On the "Darwin Fetish" and Other Political Oxymorons
SOURCE: Cornell IDEA Club
AUTHOR: Allen MacNeill
The IDEA Club at Cornell has recently been discussing the following quote by Steve Fuller, a sociologist and one of the "experts" who testified in support of "intelligent design" at the Dover trial in Pennsylvania last year:
"If you want to stop use of the word 'Darwinist' to capture modern evolutionary theory, then you should encourage people like Dawkins, Jones, Wilson, Watson, Ridley and (were he alive) Gould to stop talking about 'Origin of Species' etc. as if they were books of some secular Bible. This kind of thing doesn't happen in physics. The world-view implications of physics can be discussed, while giving due respect to Newton, Einstein, etc., without trying to find bits of their texts that anticipate or legitimise what the author wants to say today . From a sociological standpoint, the Darwin fetish is very weird, and doesn't seem to be related to any claims that creationists or ID people are making. Marx and Freud are the only figures who have been treated this way in recent memory – and you've seen what's happened to them…"
Here's my take on all of this:
It sounds to me like Fuller is objecting to the idea that biologists, especially evolutionary biologists, cite Darwin as a published authority when writing (and talking and teaching) about their own work. However, this is exactly what you're supposed to do in science: back up your assertions with citations whenever your assertions are not completely original. Fuller, who is not a natural scientist but rather a sociologist, doesn't seem to understand this basic fact. Indeed, he seems to think that citation is somehow illegitimate in science, even that it may indicate some kind of slavish adherence to dogma, rather than simply an attempt to ground one's own work in previous work on the same subject.
If I were to cite W. D. Hamilton on the subject of kin selection, for example, does that mean that I have some kind of "Hamilton fetish?" What if everyone who works on kin selection does the same thing; does this mean that we're "deifying Hamilton?" No, the whole idea is absurd; citation is both an accepted and indeed required part of standard science writing, teaching, and speaking.
It goes deeper than this, of course. The reason that Fuller was chosen as one of the "experts" in defense of "intelligent design" at the trial in Dover, PA was because Fuller (like many sociologists today) is a "post-modernist." This means that, like post-modernism's founders such as Foucault and Derrida, Fuller believes and promotes the idea that "all knowledge is reducible to 'discourse'" in which politics is the ultimate force, and political victory over one's intellectual opponents is the ultimate goal. Fuller and others like him argue that there is no such thing as "objective knowledge" at all, only competing ideologies. According to this view, science is just another way for the "dominant white patriarchal class to extend its hegemony" by forcing others to believe in its politically motivated view of reality, and that all intellectual debates are really just part of the ongoing class struggle for political power.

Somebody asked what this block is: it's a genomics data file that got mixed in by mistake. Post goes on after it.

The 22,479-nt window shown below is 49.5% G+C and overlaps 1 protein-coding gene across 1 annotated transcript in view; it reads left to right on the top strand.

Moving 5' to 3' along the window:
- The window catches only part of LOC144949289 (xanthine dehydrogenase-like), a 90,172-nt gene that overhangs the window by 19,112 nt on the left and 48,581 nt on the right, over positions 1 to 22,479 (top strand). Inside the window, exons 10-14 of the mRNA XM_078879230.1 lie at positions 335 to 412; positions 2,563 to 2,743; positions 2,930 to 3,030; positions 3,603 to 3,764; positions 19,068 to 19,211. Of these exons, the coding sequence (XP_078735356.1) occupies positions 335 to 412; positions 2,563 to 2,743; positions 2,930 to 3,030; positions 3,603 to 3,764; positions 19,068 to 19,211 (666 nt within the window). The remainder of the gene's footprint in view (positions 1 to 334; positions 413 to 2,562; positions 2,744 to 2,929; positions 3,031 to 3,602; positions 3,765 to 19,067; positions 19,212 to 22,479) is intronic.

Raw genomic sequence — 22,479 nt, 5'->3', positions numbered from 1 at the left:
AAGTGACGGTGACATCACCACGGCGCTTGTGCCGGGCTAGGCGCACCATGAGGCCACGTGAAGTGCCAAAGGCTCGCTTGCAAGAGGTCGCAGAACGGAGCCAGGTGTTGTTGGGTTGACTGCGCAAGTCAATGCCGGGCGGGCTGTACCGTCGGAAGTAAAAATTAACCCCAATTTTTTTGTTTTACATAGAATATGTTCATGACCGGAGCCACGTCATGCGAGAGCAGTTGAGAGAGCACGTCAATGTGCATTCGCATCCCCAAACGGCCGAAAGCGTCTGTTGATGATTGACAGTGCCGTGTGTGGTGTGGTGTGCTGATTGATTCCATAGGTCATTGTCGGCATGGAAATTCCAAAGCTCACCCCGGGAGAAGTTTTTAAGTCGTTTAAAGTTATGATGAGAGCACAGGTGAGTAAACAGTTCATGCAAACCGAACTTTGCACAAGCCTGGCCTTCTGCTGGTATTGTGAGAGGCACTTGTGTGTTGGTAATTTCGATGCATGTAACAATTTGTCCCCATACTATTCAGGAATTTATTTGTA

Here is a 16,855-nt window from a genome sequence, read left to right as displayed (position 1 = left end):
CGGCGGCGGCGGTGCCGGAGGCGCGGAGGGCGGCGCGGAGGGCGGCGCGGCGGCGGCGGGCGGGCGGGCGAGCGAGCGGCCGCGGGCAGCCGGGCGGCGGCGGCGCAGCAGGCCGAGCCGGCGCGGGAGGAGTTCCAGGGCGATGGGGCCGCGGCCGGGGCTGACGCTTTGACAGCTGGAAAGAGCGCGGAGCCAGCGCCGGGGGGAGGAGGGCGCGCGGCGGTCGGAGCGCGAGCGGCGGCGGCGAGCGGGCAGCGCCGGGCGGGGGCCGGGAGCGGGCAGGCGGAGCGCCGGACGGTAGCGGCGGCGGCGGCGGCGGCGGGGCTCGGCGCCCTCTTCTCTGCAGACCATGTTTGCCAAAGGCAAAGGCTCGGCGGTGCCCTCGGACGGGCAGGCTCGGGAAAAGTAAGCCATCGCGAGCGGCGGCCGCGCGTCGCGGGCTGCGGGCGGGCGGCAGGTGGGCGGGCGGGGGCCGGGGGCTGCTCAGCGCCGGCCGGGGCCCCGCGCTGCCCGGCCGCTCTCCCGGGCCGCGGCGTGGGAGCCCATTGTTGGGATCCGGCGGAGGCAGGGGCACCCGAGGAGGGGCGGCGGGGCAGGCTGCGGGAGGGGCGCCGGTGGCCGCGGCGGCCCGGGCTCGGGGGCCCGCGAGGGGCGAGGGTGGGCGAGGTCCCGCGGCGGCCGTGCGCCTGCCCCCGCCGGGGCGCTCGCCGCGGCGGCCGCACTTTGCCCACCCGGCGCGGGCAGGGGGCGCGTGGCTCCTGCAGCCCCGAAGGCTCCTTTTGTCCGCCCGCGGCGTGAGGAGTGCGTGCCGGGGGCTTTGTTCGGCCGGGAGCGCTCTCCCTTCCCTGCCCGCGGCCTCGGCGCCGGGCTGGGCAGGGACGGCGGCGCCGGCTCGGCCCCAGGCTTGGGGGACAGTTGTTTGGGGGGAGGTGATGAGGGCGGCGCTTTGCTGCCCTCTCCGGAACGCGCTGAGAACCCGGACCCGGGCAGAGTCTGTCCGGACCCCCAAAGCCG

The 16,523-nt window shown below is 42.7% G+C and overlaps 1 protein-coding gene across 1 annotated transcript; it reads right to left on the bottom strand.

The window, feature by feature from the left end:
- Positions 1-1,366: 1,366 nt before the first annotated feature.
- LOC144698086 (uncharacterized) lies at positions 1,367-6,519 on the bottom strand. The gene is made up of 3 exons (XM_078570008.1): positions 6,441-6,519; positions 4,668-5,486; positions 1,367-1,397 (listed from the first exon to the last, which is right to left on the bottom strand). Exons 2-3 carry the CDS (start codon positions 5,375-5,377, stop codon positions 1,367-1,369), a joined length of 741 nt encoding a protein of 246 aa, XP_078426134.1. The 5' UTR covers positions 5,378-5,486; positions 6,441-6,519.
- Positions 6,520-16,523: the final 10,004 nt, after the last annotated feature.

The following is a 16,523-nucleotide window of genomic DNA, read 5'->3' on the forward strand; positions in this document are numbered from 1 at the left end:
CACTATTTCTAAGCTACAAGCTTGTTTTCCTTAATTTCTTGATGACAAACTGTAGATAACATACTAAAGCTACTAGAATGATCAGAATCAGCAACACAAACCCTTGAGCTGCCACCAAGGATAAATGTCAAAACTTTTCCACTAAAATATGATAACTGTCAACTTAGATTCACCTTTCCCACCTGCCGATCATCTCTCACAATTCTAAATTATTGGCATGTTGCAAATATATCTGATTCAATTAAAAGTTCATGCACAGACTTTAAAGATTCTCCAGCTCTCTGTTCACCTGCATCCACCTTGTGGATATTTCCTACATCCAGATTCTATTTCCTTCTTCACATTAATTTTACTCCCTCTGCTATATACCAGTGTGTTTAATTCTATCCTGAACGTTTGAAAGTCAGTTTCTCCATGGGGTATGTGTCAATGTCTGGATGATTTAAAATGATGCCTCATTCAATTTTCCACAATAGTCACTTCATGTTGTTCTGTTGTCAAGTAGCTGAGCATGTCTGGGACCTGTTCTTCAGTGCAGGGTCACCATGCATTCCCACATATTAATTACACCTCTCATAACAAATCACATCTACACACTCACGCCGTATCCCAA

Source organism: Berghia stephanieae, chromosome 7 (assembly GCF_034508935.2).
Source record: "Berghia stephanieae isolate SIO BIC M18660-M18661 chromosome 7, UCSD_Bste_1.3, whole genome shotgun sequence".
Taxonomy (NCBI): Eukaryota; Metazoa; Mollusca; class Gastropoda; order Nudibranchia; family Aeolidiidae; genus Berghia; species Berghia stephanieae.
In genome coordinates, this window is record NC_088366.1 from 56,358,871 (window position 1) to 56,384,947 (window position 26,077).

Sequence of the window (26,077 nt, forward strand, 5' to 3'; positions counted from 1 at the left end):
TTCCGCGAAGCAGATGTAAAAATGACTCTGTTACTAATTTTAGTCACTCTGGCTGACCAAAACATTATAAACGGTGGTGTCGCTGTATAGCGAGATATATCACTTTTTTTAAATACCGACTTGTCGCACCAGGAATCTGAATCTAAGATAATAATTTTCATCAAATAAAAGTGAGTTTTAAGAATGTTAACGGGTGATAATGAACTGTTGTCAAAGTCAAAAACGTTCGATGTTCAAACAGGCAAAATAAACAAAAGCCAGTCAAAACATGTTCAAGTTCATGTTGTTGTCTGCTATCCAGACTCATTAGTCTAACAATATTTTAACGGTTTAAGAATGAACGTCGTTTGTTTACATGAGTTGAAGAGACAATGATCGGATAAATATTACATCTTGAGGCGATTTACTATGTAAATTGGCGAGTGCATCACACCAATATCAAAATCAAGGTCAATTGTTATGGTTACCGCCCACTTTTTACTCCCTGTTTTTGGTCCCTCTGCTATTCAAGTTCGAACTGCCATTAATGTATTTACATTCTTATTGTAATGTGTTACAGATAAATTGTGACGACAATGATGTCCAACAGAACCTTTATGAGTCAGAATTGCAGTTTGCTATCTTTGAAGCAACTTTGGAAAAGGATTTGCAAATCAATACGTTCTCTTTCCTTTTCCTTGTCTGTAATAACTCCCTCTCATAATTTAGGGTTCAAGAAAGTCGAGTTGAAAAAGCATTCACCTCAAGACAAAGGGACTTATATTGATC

It surprises me, therefore, that "intelligent design" supporters would cite Fuller and promote his ideas, which are of course ultimately based on Marxist (and therefore atheist) theories. Politics indeed makes for strange bedfellows, and to see Christian supporters of ID cite Fuller and others like him as authorities and supporters of their world view strikes me as laughable and ultimately self-defeating.
Yet at the same time, it doesn't surprise me, because that's what "intelligent design theory" started out as and has remained: not science, not the legitimate search for knowledge derived from empirical analysis of nature, but rather politics, pure and simple. This is why IDers don't publish in scientific journals, but rather push their agenda in the media, the courts, and in elections. ID isn't science, it's politics, conducted by press release and lawsuit, and its goal isn't the expansion of knowledge or understanding, it's winning by whatever means possible: distortion, misrepresentation, mischaracterization, even character assassination and outright lying are sanctioned, so long as they promote the ultimate goal: the victory of ID (and therefore the forces of "good," i.e. Christianity) over evolution (and therefore the forces of "evil," i.e. evangelical atheism).
How else to explain such masterpieces of political propaganda as Phillip Johnson's The Wedge of Truth or Benjamin Wiker's Moral Darwinism? The former was written by the acknowledged founder of "intelligent design theory," and the latter was published with a foreword by William Dembski in which he lavishly praises Wiker for getting down to the real issues in the evolution/intelligent design debate. IOW, it's not about knowledge, it's all about winning folks, and cultural warfare (Johnson's term) is just politics by other means. And in cultural warfare as in war in general, the first casualty is the truth...